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LA Times (September 11)

2018/ 09/ 13 by jd in Global News

“America’s malls are dying. Owners are hoping virtual reality and fitness centers will save them.” As merchants increasingly withdraw in the face of e-tailers, Credit Suisse “recently predicted 20% to 25% of U.S. malls will shut down within five years…. To survive, malls need to set aside long-established models that rely on two or more anchor tenants to draw customers and, instead, develop a mixture of retail, entertainment and housing.”

 

Reuters (January 15)

2018/ 01/ 16 by jd in Global News

“London’s once red-hot housing market has slowed for the past year due to a double hit from higher purchase taxes on expensive homes and the June 2016 Brexit vote, which hurt demand from foreign buyers and raised fears of big job losses in the capital’s financial industry.” The average asking price dropped 3.5%, year on year, to approximately 601,000 pounds.

 

Wall Street Journal (October 15)

2015/ 10/ 16 by jd in Global News

“Murky data” are adding “to China’s housing headache.” The housing glut has eased in China, moving down from 25.2 months’ worth of supply in March to 16.5. But the “glut in China’s property market is worse than official data show,” as data excludes many partially completed or not yet for sale homes.

 

Financial Times (February 25)

2015/ 02/ 26 by jd in Global News

When then Federal Reserve Chairman Ben Bernanke signaled a potential policy change in 2013, he “triggered a ‘taper tantrum’ in financial markets across the world” and “put a chill on the US housing market.” Current Fed Chairman Janet Yellen “is determined not to do the same and catch the markets unaware.” Judging from the calm market reaction to her recent guidance, she is earning “high marks” for successfully managing expectations.

 

New York Times (December 2)

2012/ 12/ 03 by jd in Global News

While there have been some signs of a housing recovery in the U.S., action is still required. “In all, nearly 12 million borrowers collectively owe $600 billion more on their mortgages than their homes are worth, a loss of wealth and a load of debt that make a strong and steady economic recovery all but impossible.” President Obama should “use his second term to get mortgage relief right and, in the process, put the economy on a firm footing.”While there have been some signs of a housing recovery in the U.S., action is still required. “In all, nearly 12 million borrowers collectively owe $600 billion more on their mortgages than their homes are worth, a loss of wealth and a load of debt that make a strong and steady economic recovery all but impossible.” President Obama should “use his second term to get mortgage relief right and, in the process, put the economy on a firm footing.”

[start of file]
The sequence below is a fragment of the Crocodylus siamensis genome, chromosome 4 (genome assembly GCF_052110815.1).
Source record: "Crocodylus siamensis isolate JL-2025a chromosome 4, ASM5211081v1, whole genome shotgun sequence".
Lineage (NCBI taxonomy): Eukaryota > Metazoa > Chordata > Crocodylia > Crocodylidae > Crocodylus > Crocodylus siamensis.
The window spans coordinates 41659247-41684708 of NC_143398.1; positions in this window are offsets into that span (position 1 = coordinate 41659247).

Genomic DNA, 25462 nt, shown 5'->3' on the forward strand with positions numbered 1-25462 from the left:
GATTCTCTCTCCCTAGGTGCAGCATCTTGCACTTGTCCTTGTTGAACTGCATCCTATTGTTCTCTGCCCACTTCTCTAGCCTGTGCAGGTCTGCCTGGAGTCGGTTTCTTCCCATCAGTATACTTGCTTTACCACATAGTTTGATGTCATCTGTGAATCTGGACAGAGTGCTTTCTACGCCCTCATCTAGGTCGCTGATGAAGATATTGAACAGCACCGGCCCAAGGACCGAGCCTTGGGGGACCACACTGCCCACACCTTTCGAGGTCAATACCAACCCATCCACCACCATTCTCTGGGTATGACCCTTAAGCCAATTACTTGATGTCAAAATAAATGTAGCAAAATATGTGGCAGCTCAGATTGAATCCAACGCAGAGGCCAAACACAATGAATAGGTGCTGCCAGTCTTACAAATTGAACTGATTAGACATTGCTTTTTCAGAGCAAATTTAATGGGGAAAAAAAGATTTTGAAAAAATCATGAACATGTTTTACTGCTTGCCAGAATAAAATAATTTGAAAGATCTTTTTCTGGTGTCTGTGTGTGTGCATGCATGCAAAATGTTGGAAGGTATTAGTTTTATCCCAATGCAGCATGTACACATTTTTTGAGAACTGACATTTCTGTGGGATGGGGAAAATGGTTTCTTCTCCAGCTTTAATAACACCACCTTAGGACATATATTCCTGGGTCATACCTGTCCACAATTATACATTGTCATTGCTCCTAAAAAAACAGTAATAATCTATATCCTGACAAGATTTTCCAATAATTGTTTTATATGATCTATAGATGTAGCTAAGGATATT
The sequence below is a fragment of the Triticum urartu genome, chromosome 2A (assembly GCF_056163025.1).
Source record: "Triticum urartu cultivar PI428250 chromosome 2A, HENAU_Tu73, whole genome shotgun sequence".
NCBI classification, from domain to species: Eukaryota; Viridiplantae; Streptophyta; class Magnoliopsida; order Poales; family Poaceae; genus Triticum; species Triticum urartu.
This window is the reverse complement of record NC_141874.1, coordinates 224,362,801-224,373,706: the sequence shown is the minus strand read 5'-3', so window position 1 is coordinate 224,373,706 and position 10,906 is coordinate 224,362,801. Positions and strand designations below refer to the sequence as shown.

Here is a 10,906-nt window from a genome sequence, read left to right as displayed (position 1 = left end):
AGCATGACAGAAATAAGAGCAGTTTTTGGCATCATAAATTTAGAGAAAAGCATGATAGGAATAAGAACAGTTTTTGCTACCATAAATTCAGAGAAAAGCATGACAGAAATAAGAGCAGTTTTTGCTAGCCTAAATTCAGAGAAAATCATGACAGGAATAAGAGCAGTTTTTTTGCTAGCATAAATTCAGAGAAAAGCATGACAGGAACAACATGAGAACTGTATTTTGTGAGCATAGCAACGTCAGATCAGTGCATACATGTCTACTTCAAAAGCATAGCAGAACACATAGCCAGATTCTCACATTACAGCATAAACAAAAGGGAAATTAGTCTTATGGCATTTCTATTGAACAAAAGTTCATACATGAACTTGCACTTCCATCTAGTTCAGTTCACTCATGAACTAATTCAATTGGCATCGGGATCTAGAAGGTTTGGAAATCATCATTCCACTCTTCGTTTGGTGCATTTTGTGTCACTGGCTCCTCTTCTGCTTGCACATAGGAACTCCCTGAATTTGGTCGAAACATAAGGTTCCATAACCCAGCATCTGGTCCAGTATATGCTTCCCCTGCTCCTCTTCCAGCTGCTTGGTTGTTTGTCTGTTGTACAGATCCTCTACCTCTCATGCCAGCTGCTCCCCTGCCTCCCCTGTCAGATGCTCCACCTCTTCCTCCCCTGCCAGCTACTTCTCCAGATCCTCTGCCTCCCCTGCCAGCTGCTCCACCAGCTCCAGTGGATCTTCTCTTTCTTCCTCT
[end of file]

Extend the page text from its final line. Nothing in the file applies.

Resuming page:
CBS (April 19)

2012/ 04/ 21 by jd in Global News

First New York banned cigarettes in workplaces, then parks and beaches. Now, Mayor Michael Bloomberg wants to make it easier for residents to find smoke-free housing. His proposal would require that potential renters and apartment buyers be informed of a building’s smoking policy. The Mayor explained his reasoning. “Because of air circulation in buildings, if you smoke in one apartment, other people in the building do get some of that smoke.”

First New York banned cigarettes in workplaces, then parks and beaches. Now, Mayor Michael Bloomberg wants to make it easier for residents to find smoke-free housing. His proposal would require that potential renters and apartment buyers be informed of a building’s smoking policy. The Mayor explained his reasoning. “Because of air circulation in buildings, if you smoke in one apartment, other people in the building do get some of that smoke.”

 

Bloomberg (September 23)

2011/ 09/ 25 by jd in Global News

Even though the Federal Reserve has kept interest rates low in an attempt to reduce strain on the housing market, the number of households speding an excessive amount on mortage payements has continued to rise. This “persistent stress in housing” illustrates “one of the main problems with the Fed’s attempts at monetary stimulus: Many borrowers simply can’t take advantage of lower mortgage rates, because their income has fallen, they owe more than their homes are worth, or they shouldn’t have qualified for a mortgage in the first place.”Even though the Federal Reserve has kept interest rates low in an attempt to reduce strain on the housing market, the number of households speding an excessive amount on mortage payements has continued to rise. This “persistent stress in housing” illustrates “one of the main problems with the Fed’s attempts at monetary stimulus: Many borrowers simply can’t take advantage of lower mortgage rates, because their income has fallen, they owe more than their homes are worth, or they shouldn’t have qualified for a mortgage in the first place.”

 

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